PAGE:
November 2017 Market Review

Against a backdrop of generally positive economic news, enthusiasm over potential tax cuts, a roaring equity market, and an upward move in oil and commodity prices, the Treasury market had yet another month of limited volatility. Ten-year yields fell six basis points (bps) before rising to a 2.43% yield at month-end, just a few bps higher than the October close.

The bond market appears convinced that the Fed will raise the fed funds rate in December and be reasonably aggressive in 2018. While inflation expectations have begun to rise a bit, the market view is that future inflation will remain modest. Thus, the yield curve continued its flattening trend in earnest, with the 2- to 30-year spread falling some 25 bps.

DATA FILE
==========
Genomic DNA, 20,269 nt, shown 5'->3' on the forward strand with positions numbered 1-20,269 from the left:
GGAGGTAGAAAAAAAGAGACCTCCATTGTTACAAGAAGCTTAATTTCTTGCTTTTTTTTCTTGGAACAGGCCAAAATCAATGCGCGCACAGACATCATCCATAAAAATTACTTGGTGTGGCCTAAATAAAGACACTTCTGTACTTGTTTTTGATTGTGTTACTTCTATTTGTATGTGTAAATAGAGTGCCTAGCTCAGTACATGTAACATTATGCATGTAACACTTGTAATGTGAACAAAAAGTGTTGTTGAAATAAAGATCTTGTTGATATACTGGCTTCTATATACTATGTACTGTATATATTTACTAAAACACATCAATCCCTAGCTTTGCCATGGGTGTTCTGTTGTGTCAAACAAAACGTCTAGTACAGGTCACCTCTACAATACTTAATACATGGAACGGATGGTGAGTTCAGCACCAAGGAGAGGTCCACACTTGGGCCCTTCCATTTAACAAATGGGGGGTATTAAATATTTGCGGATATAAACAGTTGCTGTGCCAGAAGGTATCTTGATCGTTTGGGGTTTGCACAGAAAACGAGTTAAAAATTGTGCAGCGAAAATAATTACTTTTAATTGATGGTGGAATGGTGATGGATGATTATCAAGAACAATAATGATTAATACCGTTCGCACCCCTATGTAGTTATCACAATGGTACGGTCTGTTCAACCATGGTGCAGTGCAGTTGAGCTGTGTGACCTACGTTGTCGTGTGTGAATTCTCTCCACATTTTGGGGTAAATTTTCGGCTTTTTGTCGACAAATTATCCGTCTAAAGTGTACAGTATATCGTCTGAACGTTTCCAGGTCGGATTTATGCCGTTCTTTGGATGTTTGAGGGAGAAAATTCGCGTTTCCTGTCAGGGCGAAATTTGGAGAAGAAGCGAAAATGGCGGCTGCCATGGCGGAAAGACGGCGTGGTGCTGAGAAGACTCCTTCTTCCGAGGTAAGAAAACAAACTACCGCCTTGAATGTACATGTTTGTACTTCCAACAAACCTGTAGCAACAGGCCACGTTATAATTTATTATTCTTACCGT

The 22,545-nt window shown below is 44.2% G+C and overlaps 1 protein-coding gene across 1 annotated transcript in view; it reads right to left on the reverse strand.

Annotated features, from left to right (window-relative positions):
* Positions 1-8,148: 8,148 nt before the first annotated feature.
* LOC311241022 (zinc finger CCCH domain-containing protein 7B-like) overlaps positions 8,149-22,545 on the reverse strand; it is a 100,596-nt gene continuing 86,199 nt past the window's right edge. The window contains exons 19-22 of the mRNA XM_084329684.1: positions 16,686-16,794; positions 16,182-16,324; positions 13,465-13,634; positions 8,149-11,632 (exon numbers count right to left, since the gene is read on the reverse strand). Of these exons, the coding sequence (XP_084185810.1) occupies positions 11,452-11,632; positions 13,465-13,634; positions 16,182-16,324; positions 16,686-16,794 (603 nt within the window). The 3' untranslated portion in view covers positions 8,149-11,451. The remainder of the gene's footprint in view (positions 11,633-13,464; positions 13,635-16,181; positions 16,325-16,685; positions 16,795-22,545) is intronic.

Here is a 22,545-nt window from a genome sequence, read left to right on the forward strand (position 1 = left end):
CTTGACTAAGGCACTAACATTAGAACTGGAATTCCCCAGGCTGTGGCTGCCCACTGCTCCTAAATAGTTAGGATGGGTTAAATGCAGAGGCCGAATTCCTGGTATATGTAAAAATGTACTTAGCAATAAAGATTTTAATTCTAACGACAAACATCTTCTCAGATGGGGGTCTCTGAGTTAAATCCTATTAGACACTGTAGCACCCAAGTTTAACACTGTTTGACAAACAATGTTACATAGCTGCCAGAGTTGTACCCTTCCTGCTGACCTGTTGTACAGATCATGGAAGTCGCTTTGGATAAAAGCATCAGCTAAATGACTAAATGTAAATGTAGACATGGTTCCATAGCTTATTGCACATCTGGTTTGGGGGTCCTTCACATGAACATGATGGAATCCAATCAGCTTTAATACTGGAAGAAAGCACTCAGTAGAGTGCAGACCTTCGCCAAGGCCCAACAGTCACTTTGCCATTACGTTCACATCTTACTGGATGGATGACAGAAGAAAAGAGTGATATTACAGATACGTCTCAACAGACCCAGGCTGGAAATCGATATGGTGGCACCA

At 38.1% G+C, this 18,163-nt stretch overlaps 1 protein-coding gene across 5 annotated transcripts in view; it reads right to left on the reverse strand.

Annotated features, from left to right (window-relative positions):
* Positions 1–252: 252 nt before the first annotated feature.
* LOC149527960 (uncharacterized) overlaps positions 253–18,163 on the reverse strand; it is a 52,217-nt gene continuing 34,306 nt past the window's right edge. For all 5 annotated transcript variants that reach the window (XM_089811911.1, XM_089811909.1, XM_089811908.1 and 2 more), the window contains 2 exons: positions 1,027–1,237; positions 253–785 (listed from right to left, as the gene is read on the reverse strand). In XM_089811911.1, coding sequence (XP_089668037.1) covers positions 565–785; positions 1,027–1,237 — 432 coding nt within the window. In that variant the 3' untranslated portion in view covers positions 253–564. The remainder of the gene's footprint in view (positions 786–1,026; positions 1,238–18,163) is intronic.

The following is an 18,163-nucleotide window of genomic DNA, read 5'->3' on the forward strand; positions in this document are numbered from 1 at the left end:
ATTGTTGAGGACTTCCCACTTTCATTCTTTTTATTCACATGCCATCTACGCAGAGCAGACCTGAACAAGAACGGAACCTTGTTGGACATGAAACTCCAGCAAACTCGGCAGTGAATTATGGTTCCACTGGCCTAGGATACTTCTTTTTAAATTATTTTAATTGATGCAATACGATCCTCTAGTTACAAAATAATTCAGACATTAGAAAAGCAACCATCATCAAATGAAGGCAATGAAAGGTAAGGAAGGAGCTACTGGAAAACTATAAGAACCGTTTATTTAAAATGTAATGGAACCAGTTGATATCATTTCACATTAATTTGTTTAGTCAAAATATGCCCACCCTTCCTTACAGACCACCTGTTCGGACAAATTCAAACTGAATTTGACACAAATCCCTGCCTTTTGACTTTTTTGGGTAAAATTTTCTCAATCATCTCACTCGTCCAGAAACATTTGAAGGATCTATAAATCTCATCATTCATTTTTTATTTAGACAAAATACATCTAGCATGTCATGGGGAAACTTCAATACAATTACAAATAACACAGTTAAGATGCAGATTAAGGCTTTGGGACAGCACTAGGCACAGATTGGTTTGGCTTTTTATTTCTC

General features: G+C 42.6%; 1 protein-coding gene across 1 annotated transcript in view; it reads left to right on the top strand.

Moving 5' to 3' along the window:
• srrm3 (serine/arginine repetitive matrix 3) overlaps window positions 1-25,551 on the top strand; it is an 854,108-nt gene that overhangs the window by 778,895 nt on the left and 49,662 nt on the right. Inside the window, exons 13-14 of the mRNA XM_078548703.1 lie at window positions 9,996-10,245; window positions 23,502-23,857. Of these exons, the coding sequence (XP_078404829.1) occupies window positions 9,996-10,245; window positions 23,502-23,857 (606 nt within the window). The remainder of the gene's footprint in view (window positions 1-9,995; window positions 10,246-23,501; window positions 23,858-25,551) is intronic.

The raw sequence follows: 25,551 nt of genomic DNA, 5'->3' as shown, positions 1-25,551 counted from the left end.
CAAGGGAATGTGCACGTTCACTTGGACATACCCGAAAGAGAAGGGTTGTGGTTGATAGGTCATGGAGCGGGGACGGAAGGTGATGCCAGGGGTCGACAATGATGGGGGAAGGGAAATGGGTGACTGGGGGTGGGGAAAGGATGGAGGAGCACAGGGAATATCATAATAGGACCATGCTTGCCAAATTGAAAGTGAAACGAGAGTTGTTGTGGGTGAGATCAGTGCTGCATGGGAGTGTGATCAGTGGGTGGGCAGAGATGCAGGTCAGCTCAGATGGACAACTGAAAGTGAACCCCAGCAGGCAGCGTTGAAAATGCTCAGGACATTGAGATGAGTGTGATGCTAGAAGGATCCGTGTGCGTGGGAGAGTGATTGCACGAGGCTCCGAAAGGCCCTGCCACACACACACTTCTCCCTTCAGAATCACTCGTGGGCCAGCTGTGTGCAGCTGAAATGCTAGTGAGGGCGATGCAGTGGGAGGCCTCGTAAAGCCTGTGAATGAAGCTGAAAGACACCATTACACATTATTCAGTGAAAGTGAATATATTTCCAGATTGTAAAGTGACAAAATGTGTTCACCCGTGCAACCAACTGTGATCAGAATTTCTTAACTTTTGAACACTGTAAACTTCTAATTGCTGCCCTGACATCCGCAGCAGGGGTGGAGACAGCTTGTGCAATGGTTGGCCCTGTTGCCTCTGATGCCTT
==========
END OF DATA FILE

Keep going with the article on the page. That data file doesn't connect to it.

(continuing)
Economic releases favored the growth story this month. Quarter-over-quarter GDP came in at an annualized rate of 3.3%. Consumer confidence, retail sales, and housing starts and sales were all above market expectations and reflected the strength of the consumer in the economy.

In other news, the House and Senate both passed their respective tax reform proposals so now we await the final version. Oil prices rose as OPEC and Russia agreed to an extension of supply cuts. The President nominated Federal Reserve Governor Powell to replace Janet Yellen as chairperson, a move viewed favorably by financial markets.

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